The Western Honey Bee has many pests and diseases that beekeepers must control to maintain their bees’ health. Among these pests are Small Hive Beetles. What are Small Hive Beetles and how I can Identify them? Small Hive Beetles are a pest of honey bees that are originally from sub-Saharan Africa. In 1996, Small Hive Beetles appeared in South Carolina, Georgia, and Florida, but nowadays it has spread to much of the United States. They are very tiny (3mm wide and approximately 5.5 mm long) dark brown/black beetles that infest bee colonies in search of food resources. They are often found in the cracks and crevices inside honey bee colonies where they hide from bee aggression. The bees will keep these beetles in these cracks and crevices away from resources such as pollen, honey, and brood. On the other hand, the beetles have developed a way to fool the bees into feeding them by using their antennae to rub the bees’ mandibles and induce the bees to regurgitate, feeding the beetles in the process. What is their life cycle? Small Hive Beetle females lay eggs inside the hive in cracks, crevices, or brood cells. These eggs are a pearly white color and approximately 1 mm long. Once the larvae (approximately 7 mm long) hatch from the eggs, they immediately start feeding on pollen, honey, and brood. They tunnel through the comb while feeding. Once the larvae are ready to pupate, they leave the hive and go to the ground for their pupa state. Once the adults emerge from the ground, they search for a honey bee hive and the life cycle repeats itself. How can they damage my hives? It is common to see Small Hive Beetles in honey bee colonies. In strong colonies, Small Hive Beetles cause little to no damage because the bees tend to keep them in check. On the other hand, large infestations, specifically in weak colonies, can cause serious damage to honey bees. Small Hive Beetles can cause significant damage to brood, and other resources while feeding. They can cause honey to ferment causing it to be unfit for human consumption. Small Hive Beetles affect live colonies and equipment with stored honey. How can I control them? Biological control: The best method of control is to have a strong healthy bee colony. Bees tend to remove the beetles themselves from the hive. Although beetles are faster, if your colony has a good number of bees they will work together to fight and remove the beetles out of the hive. Mechanical control: If control is needed, beekeepers can utilize a better beetle blaster trap which is a trap that hangs between the frames that will have apple cider vinegar (attracts the Small Hive Beetles) and oil which kills the beetles. Another method is using a tray trap, which is a trap that slides itself on the bottom board of the hive filled with oil that kills the beetles. Another method is to use Swiffer sheets or shop towels that are placed on top of the frames trapping the beetles in them. Cultural Control: Beekeepers can place the hives directly under the sun and away from shady areas. This has been proven to decrease the number of beetles present in a colony. Another thing beekeepers can do is avoid having extra space on their hives, for example: add frames according to your colony growth (if you know that your hive is utilizing only 5 frames don’t add a 6 frame until needed because this extra space could be a place for beetles to hide and colonize). Conclusion Small Hive Beetles could be a serious problem in large-infested hives. It is important to keep your bees healthy to avoid these infestations, and when proper control is needed utilized what is most effective depending on the situation. For more information about small hive beetles please access this “Ask IFAS” publication: SMALL HIVE BEETLE, AETHINA TUMIDA MURRAY (INSECTA: COLEOPTERA: NITIDULIDAE) Or watch the following video from the UF Honey Bee Research and Extension Lab: Episode 3: Small Hive Beetle University of Florida is an Equal Opportunity Institution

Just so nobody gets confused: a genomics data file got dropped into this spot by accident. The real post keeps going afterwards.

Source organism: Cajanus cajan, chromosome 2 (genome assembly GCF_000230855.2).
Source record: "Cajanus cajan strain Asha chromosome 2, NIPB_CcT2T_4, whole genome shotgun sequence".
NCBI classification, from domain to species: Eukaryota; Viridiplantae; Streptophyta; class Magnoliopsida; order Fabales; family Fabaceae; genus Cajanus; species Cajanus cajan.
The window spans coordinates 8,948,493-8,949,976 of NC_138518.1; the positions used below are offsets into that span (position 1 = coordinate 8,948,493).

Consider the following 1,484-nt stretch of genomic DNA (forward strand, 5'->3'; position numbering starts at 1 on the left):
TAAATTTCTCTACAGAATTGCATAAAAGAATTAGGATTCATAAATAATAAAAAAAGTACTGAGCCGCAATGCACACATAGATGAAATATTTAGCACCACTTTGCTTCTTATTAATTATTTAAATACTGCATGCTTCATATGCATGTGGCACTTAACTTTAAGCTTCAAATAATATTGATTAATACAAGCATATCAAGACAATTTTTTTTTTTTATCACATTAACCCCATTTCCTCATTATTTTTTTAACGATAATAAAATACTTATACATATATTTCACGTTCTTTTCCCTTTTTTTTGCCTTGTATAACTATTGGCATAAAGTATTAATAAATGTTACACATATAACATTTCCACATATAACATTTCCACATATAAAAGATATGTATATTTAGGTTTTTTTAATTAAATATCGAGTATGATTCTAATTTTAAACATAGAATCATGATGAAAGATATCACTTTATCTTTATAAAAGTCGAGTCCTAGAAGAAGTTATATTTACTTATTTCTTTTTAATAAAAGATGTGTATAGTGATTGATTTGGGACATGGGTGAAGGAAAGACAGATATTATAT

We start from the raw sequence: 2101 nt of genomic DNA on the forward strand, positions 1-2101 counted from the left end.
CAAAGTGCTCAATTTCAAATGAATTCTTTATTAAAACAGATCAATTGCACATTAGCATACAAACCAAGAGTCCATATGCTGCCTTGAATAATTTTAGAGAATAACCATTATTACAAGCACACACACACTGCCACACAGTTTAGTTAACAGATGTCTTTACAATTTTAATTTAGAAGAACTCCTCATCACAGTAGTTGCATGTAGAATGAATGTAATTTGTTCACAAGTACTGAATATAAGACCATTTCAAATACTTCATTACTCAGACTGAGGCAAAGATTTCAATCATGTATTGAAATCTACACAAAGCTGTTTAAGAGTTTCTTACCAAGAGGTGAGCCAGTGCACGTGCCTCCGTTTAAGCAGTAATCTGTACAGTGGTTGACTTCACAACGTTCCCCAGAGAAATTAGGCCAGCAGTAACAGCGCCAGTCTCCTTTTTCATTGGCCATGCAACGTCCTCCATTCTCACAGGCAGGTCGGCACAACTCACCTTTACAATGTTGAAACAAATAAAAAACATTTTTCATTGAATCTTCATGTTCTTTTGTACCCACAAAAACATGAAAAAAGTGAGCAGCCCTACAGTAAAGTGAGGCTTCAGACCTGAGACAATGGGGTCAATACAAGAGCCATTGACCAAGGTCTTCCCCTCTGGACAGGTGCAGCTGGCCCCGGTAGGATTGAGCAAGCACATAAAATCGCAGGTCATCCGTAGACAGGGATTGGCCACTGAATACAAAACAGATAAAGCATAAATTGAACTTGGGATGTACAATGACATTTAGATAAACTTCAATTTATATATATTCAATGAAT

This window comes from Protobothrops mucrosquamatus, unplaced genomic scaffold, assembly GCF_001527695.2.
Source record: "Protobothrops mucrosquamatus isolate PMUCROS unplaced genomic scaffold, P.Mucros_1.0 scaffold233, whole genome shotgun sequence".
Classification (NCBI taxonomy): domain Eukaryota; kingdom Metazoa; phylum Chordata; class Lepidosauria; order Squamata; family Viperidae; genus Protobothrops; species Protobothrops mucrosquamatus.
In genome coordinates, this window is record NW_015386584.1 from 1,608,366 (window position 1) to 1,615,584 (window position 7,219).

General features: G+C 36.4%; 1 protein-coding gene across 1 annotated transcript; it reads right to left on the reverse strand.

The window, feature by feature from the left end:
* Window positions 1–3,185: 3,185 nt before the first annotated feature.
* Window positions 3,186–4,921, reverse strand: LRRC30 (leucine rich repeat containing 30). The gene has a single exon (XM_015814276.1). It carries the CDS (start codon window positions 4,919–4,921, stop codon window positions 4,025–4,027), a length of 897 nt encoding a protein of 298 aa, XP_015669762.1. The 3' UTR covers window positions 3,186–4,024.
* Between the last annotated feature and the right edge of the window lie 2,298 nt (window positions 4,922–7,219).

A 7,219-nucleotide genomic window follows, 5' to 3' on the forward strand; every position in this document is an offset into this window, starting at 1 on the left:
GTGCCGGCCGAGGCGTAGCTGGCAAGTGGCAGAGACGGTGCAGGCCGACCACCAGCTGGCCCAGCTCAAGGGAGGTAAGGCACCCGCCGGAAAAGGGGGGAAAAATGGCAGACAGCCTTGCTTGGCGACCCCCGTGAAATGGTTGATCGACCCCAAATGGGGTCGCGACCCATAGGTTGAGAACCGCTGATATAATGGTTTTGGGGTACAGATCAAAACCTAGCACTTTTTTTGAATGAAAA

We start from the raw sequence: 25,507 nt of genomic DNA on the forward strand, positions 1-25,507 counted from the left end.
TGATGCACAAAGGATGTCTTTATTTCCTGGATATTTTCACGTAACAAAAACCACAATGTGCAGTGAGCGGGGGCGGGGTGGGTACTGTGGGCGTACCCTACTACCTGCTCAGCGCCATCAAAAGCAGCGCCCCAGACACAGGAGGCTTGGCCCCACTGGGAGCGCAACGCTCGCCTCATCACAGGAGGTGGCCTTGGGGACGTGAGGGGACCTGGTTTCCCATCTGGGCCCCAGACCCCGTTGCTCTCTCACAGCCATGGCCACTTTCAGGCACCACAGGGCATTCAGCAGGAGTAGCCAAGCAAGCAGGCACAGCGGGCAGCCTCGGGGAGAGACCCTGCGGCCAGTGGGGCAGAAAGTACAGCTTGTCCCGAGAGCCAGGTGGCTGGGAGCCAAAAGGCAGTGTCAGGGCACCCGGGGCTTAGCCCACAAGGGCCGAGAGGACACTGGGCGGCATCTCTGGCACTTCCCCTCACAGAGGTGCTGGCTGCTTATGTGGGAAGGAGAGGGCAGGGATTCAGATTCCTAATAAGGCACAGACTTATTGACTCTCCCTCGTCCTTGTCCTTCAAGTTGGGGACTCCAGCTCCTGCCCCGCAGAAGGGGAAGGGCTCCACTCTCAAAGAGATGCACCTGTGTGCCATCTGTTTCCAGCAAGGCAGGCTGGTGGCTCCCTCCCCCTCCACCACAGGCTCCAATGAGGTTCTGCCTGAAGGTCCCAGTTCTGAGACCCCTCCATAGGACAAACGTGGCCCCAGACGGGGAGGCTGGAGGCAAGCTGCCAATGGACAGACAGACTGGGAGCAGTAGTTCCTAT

by Luis Rodriguez Rosado
Source: UF/IFAS Pest Alert Note: All images and contents are the property of UF/IFAS.